Moreover he wanted to marry the eldest daughter of Warwick the Kingmaker, the greatest possible heiress, who may have brought with her promise of an immediate subsidy; Edward, however, objected and hoped to arrange a marriage diplomatically advantageous to himself.
George married Isabel Neville nevertheless on 12 July and joined Warwick at once in rebellion against the king. Whatever his reasons, this was a breach of the allegiance due from him as a subject, let alone as the king's brother. Warwick had many other grievances, some self-interested, others on policy and principle, and committed himself to reform.
Many people at the time and historians for three centuries afterwards thought that he was justified. Edward's favourites were destroyed at Edgecote, the king himself was confined, and a parliament was summoned, most probably to create a protectorate for Warwick, perhaps to restore Clarence as heir.
When their regime collapsed, Warwick and Clarence were pardoned in Decemberbut excluded from power. Thwarted, yet not deflected from their objectives, and perhaps fearful that Edward was merely biding his time, Warwick and Clarence fomented the Lincolnshire Rebellion early inthis time with a view to putting Clarence on the throne: After their defeat, Clarence was comprehended in Warwick's negotiations, his ambitions dropped.
Whilst he secured restoration of his lands, or most of them, Clarence was now an anomaly, resented by returning Lancastrians whose advancement he obstructed, and certainly no better off than he was before.
When his mother, sisters, and other close kin pressed him to revert to the Yorkist cause, he was persuaded, transferring with his forces to Edward IV.
He was perjured; yet he sought to persuade Warwick to join him, unsuccessfully The Arrivall. Clarence fought at the battles of Barnet and Tewkesbury.
Edward IV was king once more and his son, the future Edward V, was heir. Signature of the duke of Clarence redrawn by Piat Design. When Clarence returned to his allegiance, all was forgiven. His offences were wiped out and he was restored to his estates. King Edward owed him.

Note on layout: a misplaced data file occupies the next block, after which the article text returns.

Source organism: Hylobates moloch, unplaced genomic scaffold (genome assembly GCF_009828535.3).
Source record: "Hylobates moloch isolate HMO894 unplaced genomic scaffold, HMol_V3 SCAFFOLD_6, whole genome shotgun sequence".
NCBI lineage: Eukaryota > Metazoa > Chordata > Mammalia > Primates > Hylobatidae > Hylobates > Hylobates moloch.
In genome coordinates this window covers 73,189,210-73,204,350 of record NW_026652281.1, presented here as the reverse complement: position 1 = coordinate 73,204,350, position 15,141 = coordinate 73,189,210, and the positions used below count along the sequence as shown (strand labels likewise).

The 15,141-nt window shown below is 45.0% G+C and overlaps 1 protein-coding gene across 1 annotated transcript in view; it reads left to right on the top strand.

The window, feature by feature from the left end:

Under such circumstances, he could not be deprived of his wife's inheritance by the forfeiture of her father Warwick. He was allowed to take instant possession of everything except the northern estates in tail male, which were granted to Gloucester. Clarence also took custody of his sister-in-law Anne Neville, widow of Edward of Lancaster. Unfortunately the Warwick inheritance dispute sullied the relations of the three royal brothers.
The Warwick Inheritance Warwick the Kingmaker and his wife. Based on Rous Roll. The Countess Anne however survived until However Warwick had died a traitor and his estates should have been forfeited.
Edward IV | Biography, Children, & Facts | hidden-facts.info
Actually Clarence received all to which his duchess was heiress from either parent: He did not intend Anne to inherit or remarry. She however married Gloucester, who laid claim to half the Beauchamp, Despenser and Salisbury lands, probably in addition to the Neville lands.
Edward IV imposed as settlement the division of all four inheritances. All three brothers agreed not to attaint Warwick or his brother Montagu, but to dispossess the Countess Anne and Montagu's son of their entitlements. Crowland found the settlement profoundly shocking.
If this allowed Clarence to secure his duchess' heritage ahead of time, he was nevertheless deprived of much that he had received in even though his brother's marriage to Anne Neville was never valid [For an alternative perspective on this see the following article and here ]. Clarence resisted implementation of this dubious settlement but was obliged to comply: It is not surprising that he resented the way that he had been treated Reconciliation with Edward Only six years passed between Clarence's reconciliation with his brother in and his fall in He was appointed great chamberlain of England, councillor of the new Prince of Wales who had supplanted him as heir, attended the council, parliament, and state ceremonies, and took one of the largest retinues on Edward's invasion of France in Whilst he had lands all over the country, his principal estates were in the North Midlands untilin the West Midlands, and in the West Country: He is revealed by John Rous as lord of Warwick in the Beauchamp tradition.